Excluding Animal Killing from Jayson Williams Case Was Appropriate

The American Society for the Prevention of Cruelty to Animals overstepped its bounds quite a bit in arguing that prejudicial evidence about Jayson Williams killing his dog should have been allowed in Williams’ manslaughter trial.

For those not following this case, Williams is a former National Basketball Association star who is charged with manslaughter in the shooting death of a limousine driver who drove Williams and his party to Williams’ mansion in February 2002. According to witnesses, Williams was showing off a shotgun to guests when the gun discharged while aimed at limousine driver Costas Christoffi. In addition to manslaughter, Williams is charged with trying to cover-up the crime including asking guests to lie to police about the circumstances of the shooting.

Testimony at his trial portrayed Williams as a depraved individual. According to one witness, for example, while Christoffi lay wounded and dying, Williams pressed the shotgun into his hands in order to set up a defense that Christoffi had accidentally shot himself.

That testimony was allowed in, but testimony about an alleged incident in 2001 was excluded as prejudicial. Williams’ former teammate Dwayne Schintzius claimed that in 2001, Williams bet him $100 that he could not get one of Williams’ guard dogs out of the house and onto the porch. According to Schintzius, when he returned a few minutes later with the dog, Williams went into the house and returned with a rifle. He then shot and killed the dog and threatened Schintzius with the gun.

After hearing Schintzius’ claims with the jury in recess, Judge Edward Coleman ruled that Schintzius’ testimony would be overly prejudicial and refused to allow the jury to hear testimony about the alleged incident. The judge apparently agreed with Williams’ defense attorney that putting Schintzius on the stand was simply “a strategic attempt by the prosecution to smear Mr. Williams in the eyes of the jury and deny him a fair trial.”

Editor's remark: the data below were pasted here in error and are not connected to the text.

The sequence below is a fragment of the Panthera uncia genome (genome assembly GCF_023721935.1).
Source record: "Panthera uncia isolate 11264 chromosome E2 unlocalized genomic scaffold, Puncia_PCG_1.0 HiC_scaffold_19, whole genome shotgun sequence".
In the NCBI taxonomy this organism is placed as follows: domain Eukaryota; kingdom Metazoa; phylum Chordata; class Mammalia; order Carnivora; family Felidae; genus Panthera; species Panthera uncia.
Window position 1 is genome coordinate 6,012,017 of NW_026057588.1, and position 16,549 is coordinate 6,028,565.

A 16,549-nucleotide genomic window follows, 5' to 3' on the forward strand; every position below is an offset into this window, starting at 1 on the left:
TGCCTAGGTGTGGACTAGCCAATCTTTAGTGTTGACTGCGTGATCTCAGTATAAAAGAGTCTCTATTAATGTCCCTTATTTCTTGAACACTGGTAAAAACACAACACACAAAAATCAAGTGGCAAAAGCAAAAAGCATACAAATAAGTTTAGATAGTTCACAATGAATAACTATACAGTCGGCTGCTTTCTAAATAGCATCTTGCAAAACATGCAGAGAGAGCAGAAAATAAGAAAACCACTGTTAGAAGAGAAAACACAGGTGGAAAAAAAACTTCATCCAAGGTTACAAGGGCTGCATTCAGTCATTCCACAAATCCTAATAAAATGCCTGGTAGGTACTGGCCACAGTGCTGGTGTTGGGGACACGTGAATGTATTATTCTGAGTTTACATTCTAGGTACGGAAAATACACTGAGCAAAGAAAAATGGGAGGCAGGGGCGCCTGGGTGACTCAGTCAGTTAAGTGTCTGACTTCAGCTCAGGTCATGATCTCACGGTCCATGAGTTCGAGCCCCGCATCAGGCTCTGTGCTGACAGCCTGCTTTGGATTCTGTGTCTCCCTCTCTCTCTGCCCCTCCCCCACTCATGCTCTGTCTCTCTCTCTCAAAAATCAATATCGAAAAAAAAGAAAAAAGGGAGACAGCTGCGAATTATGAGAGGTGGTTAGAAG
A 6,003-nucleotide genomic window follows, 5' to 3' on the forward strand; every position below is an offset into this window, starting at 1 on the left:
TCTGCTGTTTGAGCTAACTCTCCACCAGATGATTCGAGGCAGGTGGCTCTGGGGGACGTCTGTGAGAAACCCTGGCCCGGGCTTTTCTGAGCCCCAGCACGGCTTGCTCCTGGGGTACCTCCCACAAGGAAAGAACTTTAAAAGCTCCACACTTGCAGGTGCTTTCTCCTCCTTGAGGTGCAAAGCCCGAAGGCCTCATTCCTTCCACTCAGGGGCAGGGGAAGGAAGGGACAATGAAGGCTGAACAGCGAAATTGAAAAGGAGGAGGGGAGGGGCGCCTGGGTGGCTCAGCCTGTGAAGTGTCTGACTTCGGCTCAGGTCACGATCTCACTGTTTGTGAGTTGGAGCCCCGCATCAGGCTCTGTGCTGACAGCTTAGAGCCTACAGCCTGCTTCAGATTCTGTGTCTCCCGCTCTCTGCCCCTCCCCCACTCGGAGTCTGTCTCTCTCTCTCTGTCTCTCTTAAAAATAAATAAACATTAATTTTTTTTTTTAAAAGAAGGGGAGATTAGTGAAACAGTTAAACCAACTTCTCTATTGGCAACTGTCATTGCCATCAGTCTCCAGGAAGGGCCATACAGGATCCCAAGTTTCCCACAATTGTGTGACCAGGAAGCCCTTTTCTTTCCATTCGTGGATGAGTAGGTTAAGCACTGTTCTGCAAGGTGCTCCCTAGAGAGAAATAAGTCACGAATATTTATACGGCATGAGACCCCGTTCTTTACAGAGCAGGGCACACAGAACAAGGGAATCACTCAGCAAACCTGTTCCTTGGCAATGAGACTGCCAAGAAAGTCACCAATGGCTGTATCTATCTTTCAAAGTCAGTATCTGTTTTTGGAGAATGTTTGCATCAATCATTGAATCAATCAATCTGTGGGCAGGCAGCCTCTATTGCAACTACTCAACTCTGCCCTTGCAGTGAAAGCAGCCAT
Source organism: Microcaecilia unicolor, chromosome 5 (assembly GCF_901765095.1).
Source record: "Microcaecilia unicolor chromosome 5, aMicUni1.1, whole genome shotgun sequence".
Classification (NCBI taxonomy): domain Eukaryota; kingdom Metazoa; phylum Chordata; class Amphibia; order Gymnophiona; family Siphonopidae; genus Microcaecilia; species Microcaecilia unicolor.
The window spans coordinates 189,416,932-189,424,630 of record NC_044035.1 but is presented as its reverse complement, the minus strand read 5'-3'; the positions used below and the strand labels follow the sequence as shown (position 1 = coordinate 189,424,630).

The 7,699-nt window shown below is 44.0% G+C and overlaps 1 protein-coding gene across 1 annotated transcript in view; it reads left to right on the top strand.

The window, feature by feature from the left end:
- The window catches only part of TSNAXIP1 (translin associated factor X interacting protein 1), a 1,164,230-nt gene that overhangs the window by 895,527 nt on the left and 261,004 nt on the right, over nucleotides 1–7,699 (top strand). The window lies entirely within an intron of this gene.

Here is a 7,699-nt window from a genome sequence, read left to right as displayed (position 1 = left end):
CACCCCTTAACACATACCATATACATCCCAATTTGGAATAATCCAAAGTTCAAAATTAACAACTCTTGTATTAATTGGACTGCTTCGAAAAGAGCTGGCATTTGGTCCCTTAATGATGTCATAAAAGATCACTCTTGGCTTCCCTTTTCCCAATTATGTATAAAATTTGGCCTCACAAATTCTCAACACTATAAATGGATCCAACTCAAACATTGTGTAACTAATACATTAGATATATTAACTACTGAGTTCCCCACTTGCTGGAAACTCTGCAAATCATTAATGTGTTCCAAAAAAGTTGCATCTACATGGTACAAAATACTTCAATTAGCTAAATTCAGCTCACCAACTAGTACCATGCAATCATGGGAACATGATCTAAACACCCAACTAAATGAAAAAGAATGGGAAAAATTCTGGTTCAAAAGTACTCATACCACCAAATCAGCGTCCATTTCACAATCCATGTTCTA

In response, the American Society for the Prevention of Cruelty to Animals issued a press release in February expressing its disappointment at the judge’s decision. According to the ASPCA,

The American Society for the Prevention of Cruelty to Animals (ASPCA) is shocked by the decision a New Jersey judge has made which bars the submission of evidence that basketball star, Jayson Williams killed his pet Rottweiler at his home in Alexandria, NJ. Williams, who is accused of aggravated manslaughter in the death of Costas Christofi, allegedly shot his pet twice in the head and abdomen just six months prior to the the Christofi shooting.

“There is clearcut evidence which indicates that people who intentionally injure or kill animals are inclined to act violently towards people,” says Dr. Stephanie LaFarge, Director of the ASPCA’s Counseling Services department. “Research has shown that people who are violent toward the family pet as Jayson Williams allegedly was, are more inclined to be violent towards their family and friends.”

What is shocking is that the APSCA would put out such an absurd claim. In fact, it demonstrates exactly why the judge was correct in excluding any evidence about the alleged shooting of the dog — because jurors are likely to jump to the conclusion, as the APSCA apparently has, that if he shot his dog he is “more inclined” to have shot the limousine driver.

Fortunately, in the United States we still judge people based on evidence rather than on studies about possible “inclinations.” The judge in this case was correct — Schintzius’ would have been overly prejudicial and had no business being brought up in his manslaughter trial.

Source:

ASPCA Disappointed at Decision of Judge in the Pretrial Hearing of Jayson Williams. Press Release, American Society for the Prevention of Cruelty to Animals, February 6, 2004.

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One thought on “Excluding Animal Killing from Jayson Williams Case Was Appropriate”

  1. Your post is ignorant as hell.The correlation between the abuse of animals and the abuse and killing of humans is highly established. This is evidence that should have been included.

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